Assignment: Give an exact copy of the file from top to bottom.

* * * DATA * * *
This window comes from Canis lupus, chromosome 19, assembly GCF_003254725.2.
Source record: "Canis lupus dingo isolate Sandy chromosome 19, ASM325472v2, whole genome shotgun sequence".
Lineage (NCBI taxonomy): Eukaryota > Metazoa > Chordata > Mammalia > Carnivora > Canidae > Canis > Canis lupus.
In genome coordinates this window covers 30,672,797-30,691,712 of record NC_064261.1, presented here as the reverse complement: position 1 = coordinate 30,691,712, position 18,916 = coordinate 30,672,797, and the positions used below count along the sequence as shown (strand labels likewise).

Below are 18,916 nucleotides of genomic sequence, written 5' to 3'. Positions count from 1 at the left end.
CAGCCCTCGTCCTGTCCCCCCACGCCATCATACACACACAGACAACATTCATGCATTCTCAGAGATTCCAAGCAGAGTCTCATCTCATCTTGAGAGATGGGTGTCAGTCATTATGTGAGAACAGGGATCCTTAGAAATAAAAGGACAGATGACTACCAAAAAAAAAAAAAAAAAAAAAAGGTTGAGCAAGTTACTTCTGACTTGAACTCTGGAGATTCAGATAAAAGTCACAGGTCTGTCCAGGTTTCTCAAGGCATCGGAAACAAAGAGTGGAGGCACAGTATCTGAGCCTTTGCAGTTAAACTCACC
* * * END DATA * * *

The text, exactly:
This window comes from Canis lupus, chromosome 19, assembly GCF_003254725.2.
Source record: "Canis lupus dingo isolate Sandy chromosome 19, ASM325472v2, whole genome shotgun sequence".
Lineage (NCBI taxonomy): Eukaryota > Metazoa > Chordata > Mammalia > Carnivora > Canidae > Canis > Canis lupus.
In genome coordinates this window covers 30,672,797-30,691,712 of record NC_064261.1, presented here as the reverse complement: position 1 = coordinate 30,691,712, position 18,916 = coordinate 30,672,797, and the positions used below count along the sequence as shown (strand labels likewise).

Below are 18,916 nucleotides of genomic sequence, written 5' to 3'. Positions count from 1 at the left end.
CAGCCCTCGTCCTGTCCCCCCACGCCATCATACACACACAGACAACATTCATGCATTCTCAGAGATTCCAAGCAGAGTCTCATCTCATCTTGAGAGATGGGTGTCAGTCATTATGTGAGAACAGGGATCCTTAGAAATAAAAGGACAGATGACTACCAAAAAAAAAAAAAAAAAAAAAAGGTTGAGCAAGTTACTTCTGACTTGAACTCTGGAGATTCAGATAAAAGTCACAGGTCTGTCCAGGTTTCTCAAGGCATCGGAAACAAAGAGTGGAGGCACAGTATCTGAGCCTTTGCAGTTAAACTCACC